The present pandemic has caused a decline in the local housing market. The Department of Statistics recently reported a 6.3% contraction in the construction sector in the first quarter of the year.
These conditions may prompt developers to employ innovative and even aggressive marketing strategies to amplify sales. Developers would be well within their rights to do so.
However, the Court of Appeal recently issued a reminder that: “Generally nothing is done by a developer without benefitting itself where promoting sales of its development is concerned. Nothing wrong with promoting sales but then all marketing and sales gimmicks must comply with the requirements of the HDA and the Regulations” (Sri Damansara Sdn Bhd vs Voon Kuan Chien 2020).
This Court of Appeal statement arose from a challenge against an award of the Tribunal for Homebuyer Claims.
A purchaser of a condominium unit filed a claim for damages for late delivery of the unit. The purchaser alleged a delay in delivery from the date of the payment of the booking fee. The developer denied the allegation and argued that the unit had been delivered within the time period. The developer further argued that the purchase price to calculate the damages payable should be the discounted price that was given in a credit note (which docked 10% from the purchase price) issued at the point of execution of the SPA and not the purchase price stated in the SPA.
The Tribunal upheld the purchaser’s claim of late delivery from the date of the booking fee and awarded damages premised on the purchase price stated in the SPA. The developer then challenged the Tribunal’s award at the High Court and failed. The Court of Appeal then dismissed the appeal of the developer and upheld the findings of the Tribunal.
In the stated case, the developer “employed a clever device to attract sales of the housing accommodation in that upon the signing of the SPA, a credit note is given to the purchaser for the sum equivalent to the balance 10% of the purchase price… The developer argued that there was an effective discount via the credit note of RM63,108.00 from the purchase price stated of RM731,080.00 and so the actual and real purchase price is RM667,972.00”.
However, the Court of Appeal ruled that the issuance of the credit note was contrary to the purpose of the Housing Development (Control and Licensing) Act 1966 and the related Regulations, which were “designed to protect the purchasers who are more vulnerable against developers”.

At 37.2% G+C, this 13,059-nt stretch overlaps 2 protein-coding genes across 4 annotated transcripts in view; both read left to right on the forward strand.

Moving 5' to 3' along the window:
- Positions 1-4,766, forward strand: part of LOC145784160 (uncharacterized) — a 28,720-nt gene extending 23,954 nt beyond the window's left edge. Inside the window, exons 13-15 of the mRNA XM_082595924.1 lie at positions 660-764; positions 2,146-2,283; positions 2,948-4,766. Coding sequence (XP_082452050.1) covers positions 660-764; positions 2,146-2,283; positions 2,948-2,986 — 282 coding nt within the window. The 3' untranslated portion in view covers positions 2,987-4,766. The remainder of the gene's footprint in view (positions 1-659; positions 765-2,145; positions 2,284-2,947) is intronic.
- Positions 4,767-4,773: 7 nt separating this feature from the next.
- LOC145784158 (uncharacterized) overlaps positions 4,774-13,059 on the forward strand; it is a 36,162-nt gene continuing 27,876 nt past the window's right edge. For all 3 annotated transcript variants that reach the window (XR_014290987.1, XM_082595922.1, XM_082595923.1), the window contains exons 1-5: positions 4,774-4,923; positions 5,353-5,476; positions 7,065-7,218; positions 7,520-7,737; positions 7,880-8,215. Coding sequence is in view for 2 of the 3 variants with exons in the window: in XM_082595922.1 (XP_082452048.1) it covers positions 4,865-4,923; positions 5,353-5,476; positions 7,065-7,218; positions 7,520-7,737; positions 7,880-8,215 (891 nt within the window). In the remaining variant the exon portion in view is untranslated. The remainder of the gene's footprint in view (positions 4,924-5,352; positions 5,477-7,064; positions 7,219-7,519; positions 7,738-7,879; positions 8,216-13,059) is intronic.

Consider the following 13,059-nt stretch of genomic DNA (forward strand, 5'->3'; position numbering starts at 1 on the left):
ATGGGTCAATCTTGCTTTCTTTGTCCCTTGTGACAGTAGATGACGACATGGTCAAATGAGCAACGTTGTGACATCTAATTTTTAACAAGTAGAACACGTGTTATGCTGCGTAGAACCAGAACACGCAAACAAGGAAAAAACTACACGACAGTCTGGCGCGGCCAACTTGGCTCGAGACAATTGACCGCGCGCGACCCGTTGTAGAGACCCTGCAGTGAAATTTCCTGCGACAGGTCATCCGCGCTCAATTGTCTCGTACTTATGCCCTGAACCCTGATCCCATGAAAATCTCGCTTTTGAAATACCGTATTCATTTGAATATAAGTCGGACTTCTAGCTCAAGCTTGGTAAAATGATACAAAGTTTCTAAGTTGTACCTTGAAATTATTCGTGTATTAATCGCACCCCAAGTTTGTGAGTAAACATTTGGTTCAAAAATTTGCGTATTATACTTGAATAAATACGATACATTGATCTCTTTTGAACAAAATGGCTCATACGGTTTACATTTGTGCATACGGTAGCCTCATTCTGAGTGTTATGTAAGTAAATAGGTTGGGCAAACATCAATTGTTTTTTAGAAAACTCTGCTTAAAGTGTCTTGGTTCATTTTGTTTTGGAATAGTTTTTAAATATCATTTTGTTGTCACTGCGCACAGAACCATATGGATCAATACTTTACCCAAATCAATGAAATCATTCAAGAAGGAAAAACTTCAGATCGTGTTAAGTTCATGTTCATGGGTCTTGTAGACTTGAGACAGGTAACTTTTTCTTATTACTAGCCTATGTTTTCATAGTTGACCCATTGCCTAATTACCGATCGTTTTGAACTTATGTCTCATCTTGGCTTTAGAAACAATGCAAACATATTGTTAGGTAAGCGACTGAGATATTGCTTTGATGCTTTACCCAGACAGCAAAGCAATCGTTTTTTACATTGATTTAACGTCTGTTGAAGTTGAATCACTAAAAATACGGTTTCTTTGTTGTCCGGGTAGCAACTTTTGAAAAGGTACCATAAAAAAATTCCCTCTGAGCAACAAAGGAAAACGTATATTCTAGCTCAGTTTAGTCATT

It was decided that “The device of stating a higher purchase price in the SPA when the developer knows that it would be giving a credit note to the purchaser at the opportune time determined by them has the debilitating effect of the banks giving a higher margin of loan to the purchaser who may other not qualify for the loan to purchase the property”.
It was also held that “The whole landscape of the Schedule H SPA and the HDA, as well as the Regulations, does not countenance a different category or classification of ‘purchase price’ be it a ‘discounted purchase price’ or a ‘reduced purchase price’ or ‘actual purchase price’”.
The remarks of the Court of Appeal serve as a reminder to developers that its marketing measures must conform with the Act and the Regulations.
Apart from the provision of discounts (as the featured case shows), the following are other items that developers should be conscious of in its marketing strategies:
- Any advertisements of housing developments are only to be issued with an advertisement and sale permit issued by the Housing Controller, and the content of such advertisements are to include the particulars in Regulation 6(1) (see Regulations 5 and 6 of the Regulations);
- The use of names and emblems for a housing development must be with the written permission of the Housing Controller (see Regulation 7 of the Regulations); and
- Only payments prescribed under the Act, Regulations and the SPA are permitted to be collected by developers from purchasers (see Regulation 11(2) of the Regulations). The Court of Appeal decision ruled that the collection of booking fees prior to the execution of the SPA was prohibited under the Act and Regulations.
Although the present market conditions may warrant inventive commercial steps, developers would be well advised to ensure that its measures are within the law.
To do otherwise may expose developers to further costs in the form of unnecessary litigation. Therefore, developers that have doubts on the propriety of its marketing measures should consult the provisions of the Act and Regulations before going public.
Gregory Das is a practising dispute resolution lawyer in Kuala Lumpur and is familiar with housing development disputes.
This article is intended to convey general information only. It does not constitute legal or other advice or the provision of legal or other professional services, and shall not be relied upon as such.
This article cannot disclose all of the risks and other factors necessary to evaluate a particular situation. Any interested party should study each situation carefully. You should seek and obtain independent professional advice for your specific needs and situation.